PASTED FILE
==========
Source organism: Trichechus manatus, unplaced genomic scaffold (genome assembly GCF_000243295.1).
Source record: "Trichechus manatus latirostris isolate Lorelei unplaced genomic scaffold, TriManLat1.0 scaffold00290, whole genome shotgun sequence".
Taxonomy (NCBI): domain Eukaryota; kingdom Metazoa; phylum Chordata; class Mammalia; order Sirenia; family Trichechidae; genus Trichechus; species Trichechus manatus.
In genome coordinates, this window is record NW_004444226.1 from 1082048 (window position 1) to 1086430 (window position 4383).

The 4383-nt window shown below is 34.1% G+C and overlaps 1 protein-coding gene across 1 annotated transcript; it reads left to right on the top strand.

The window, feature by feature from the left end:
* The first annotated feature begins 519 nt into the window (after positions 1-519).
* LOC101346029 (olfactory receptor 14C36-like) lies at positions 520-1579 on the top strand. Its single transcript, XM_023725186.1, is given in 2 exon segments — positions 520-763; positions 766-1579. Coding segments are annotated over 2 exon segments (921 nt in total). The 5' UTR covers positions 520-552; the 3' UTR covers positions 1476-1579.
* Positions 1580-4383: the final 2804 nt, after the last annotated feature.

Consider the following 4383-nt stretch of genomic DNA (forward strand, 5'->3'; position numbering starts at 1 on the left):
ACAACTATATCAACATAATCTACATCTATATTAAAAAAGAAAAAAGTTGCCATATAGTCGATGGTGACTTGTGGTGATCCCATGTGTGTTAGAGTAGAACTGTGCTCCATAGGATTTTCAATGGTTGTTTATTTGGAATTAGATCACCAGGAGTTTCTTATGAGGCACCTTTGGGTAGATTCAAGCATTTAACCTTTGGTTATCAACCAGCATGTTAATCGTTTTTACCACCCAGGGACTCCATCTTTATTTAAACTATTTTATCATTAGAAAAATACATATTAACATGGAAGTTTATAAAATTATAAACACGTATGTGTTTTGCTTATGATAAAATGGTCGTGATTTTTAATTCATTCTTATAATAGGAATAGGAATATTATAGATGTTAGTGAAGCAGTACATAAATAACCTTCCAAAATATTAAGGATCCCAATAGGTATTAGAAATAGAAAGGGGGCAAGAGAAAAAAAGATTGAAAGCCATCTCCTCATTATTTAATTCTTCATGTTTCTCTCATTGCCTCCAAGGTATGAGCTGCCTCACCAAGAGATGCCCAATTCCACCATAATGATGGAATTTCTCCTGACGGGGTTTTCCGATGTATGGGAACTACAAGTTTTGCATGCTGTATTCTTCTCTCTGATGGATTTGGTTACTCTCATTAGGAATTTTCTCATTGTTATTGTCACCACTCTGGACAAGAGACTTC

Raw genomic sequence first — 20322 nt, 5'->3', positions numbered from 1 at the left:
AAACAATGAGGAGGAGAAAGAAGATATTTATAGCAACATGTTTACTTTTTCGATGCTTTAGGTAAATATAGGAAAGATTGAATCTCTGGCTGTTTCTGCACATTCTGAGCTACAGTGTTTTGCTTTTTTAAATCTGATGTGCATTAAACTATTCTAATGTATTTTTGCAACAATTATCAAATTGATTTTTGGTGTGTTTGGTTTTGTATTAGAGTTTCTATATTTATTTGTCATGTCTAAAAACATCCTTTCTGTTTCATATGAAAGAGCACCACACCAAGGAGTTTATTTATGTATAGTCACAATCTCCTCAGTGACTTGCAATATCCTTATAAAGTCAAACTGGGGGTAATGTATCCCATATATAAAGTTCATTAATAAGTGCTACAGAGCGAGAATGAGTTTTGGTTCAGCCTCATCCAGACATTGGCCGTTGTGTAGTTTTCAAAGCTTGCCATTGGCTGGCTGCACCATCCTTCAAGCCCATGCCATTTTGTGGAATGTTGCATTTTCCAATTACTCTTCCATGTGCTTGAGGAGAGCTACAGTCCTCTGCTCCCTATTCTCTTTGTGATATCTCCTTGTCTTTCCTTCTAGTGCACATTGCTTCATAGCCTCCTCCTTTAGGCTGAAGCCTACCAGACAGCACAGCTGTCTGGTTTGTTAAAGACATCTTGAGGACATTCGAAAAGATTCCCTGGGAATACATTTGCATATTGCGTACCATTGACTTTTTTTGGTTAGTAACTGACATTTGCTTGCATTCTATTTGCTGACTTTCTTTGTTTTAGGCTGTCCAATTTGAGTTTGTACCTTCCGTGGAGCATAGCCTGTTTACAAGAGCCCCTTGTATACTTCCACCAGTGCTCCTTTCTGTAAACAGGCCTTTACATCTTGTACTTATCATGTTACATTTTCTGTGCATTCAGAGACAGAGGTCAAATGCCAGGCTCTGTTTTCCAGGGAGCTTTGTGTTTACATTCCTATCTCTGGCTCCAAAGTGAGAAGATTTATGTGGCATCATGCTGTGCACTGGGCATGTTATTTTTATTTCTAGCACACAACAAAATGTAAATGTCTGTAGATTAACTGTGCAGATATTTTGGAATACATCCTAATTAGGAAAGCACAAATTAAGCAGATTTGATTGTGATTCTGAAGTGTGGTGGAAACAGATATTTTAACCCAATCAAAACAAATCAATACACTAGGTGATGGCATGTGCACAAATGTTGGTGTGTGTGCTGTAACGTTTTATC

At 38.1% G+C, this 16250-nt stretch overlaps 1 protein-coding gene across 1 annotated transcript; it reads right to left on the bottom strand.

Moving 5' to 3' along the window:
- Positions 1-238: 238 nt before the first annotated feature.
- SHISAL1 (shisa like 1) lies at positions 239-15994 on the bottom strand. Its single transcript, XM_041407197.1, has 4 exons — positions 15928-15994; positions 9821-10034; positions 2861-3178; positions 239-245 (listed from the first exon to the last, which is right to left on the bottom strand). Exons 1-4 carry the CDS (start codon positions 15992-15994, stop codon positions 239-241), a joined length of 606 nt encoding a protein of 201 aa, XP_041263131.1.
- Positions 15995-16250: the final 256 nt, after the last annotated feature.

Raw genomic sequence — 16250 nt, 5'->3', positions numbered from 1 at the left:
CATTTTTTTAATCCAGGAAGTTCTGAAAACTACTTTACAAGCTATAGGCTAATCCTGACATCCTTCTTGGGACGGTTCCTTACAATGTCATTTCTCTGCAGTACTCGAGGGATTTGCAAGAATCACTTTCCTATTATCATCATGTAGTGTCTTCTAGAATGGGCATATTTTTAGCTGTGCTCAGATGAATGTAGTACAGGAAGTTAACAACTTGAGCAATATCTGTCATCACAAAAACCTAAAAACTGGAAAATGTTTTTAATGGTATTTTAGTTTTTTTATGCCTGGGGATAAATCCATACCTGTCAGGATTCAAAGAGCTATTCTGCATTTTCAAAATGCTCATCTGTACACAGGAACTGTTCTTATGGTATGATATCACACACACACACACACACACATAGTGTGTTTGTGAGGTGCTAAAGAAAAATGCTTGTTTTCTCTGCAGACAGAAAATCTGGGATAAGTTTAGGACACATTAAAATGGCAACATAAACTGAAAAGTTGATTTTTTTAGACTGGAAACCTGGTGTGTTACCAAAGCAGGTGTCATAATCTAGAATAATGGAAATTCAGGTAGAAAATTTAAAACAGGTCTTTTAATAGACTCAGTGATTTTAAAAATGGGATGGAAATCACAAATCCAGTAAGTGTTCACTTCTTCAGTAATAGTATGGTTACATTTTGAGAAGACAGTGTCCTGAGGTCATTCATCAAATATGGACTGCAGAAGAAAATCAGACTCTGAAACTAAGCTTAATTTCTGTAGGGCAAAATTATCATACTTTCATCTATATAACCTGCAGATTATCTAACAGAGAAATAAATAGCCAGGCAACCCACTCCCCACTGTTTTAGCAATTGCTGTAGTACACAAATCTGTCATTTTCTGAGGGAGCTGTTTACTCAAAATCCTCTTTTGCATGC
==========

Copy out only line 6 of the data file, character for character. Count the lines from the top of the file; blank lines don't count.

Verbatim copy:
The window, feature by feature from the left end: